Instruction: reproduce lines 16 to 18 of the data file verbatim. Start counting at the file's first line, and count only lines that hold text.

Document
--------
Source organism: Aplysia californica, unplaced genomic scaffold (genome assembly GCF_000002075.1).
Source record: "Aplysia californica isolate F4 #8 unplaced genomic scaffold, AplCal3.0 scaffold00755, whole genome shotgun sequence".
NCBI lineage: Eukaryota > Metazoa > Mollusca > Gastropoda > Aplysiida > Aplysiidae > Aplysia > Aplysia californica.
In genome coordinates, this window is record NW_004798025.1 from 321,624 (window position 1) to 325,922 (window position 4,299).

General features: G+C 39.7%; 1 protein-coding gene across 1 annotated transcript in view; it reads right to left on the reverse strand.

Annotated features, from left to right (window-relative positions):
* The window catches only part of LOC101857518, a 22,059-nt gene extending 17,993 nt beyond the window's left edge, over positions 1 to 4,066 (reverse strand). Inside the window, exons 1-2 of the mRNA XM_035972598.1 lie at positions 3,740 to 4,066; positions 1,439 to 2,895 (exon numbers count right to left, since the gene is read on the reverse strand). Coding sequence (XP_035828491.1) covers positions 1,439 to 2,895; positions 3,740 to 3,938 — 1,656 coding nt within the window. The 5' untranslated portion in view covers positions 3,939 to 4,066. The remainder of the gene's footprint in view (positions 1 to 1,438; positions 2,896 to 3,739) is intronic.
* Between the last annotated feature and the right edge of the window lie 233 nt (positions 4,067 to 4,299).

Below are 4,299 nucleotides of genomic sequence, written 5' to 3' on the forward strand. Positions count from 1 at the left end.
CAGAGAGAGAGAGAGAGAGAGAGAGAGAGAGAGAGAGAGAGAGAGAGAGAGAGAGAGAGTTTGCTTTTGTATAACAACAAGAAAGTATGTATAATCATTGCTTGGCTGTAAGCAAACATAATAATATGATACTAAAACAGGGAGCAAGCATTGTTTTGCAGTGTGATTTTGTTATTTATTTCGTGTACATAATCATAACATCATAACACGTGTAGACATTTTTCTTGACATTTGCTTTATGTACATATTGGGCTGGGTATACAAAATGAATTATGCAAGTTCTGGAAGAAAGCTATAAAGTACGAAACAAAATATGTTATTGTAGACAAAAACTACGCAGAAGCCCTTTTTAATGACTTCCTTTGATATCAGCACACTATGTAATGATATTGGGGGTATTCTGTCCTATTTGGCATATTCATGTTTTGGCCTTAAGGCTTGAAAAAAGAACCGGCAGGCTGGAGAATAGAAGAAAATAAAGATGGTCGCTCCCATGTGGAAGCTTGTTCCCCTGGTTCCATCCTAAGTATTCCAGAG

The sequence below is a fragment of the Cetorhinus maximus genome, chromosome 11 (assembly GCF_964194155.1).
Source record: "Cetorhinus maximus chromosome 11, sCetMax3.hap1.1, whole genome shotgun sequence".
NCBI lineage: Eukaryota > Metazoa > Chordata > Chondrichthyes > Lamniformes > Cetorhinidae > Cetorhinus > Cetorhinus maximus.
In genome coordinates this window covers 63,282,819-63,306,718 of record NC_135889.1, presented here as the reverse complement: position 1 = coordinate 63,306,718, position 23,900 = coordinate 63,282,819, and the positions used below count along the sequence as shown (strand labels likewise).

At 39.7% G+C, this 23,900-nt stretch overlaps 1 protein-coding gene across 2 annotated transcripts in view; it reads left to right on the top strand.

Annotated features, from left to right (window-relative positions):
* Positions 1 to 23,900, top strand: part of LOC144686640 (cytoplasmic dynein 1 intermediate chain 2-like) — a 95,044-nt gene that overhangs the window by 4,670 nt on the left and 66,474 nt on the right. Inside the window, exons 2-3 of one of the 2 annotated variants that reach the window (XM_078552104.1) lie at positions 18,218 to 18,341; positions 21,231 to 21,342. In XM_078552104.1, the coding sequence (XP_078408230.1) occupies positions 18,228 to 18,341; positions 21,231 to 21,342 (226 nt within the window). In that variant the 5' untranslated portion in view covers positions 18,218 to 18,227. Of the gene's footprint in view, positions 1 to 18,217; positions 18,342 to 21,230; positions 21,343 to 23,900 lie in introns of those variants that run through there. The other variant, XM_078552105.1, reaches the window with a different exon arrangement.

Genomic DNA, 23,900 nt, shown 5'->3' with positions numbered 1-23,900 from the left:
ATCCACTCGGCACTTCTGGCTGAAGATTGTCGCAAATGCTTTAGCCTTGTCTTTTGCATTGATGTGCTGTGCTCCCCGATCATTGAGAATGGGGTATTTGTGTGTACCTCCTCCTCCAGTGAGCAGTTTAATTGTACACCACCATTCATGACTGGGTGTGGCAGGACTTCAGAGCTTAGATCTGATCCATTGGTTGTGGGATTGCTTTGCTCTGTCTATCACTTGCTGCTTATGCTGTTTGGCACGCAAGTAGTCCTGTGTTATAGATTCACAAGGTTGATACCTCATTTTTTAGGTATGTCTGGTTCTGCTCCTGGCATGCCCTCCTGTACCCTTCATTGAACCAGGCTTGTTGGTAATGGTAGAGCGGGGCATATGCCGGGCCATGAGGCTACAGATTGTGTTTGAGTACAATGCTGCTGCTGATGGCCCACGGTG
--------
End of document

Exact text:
Annotated features, from left to right (window-relative positions):
* Positions 1 to 23,900, top strand: part of LOC144686640 (cytoplasmic dynein 1 intermediate chain 2-like) — a 95,044-nt gene that overhangs the window by 4,670 nt on the left and 66,474 nt on the right. Inside the window, exons 2-3 of one of the 2 annotated variants that reach the window (XM_078552104.1) lie at positions 18,218 to 18,341; positions 21,231 to 21,342. In XM_078552104.1, the coding sequence (XP_078408230.1) occupies positions 18,228 to 18,341; positions 21,231 to 21,342 (226 nt within the window). In that variant the 5' untranslated portion in view covers positions 18,218 to 18,227. Of the gene's footprint in view, positions 1 to 18,217; positions 18,342 to 21,230; positions 21,343 to 23,900 lie in introns of those variants that run through there. The other variant, XM_078552105.1, reaches the window with a different exon arrangement.

Genomic DNA, 23,900 nt, shown 5'->3' with positions numbered 1-23,900 from the left: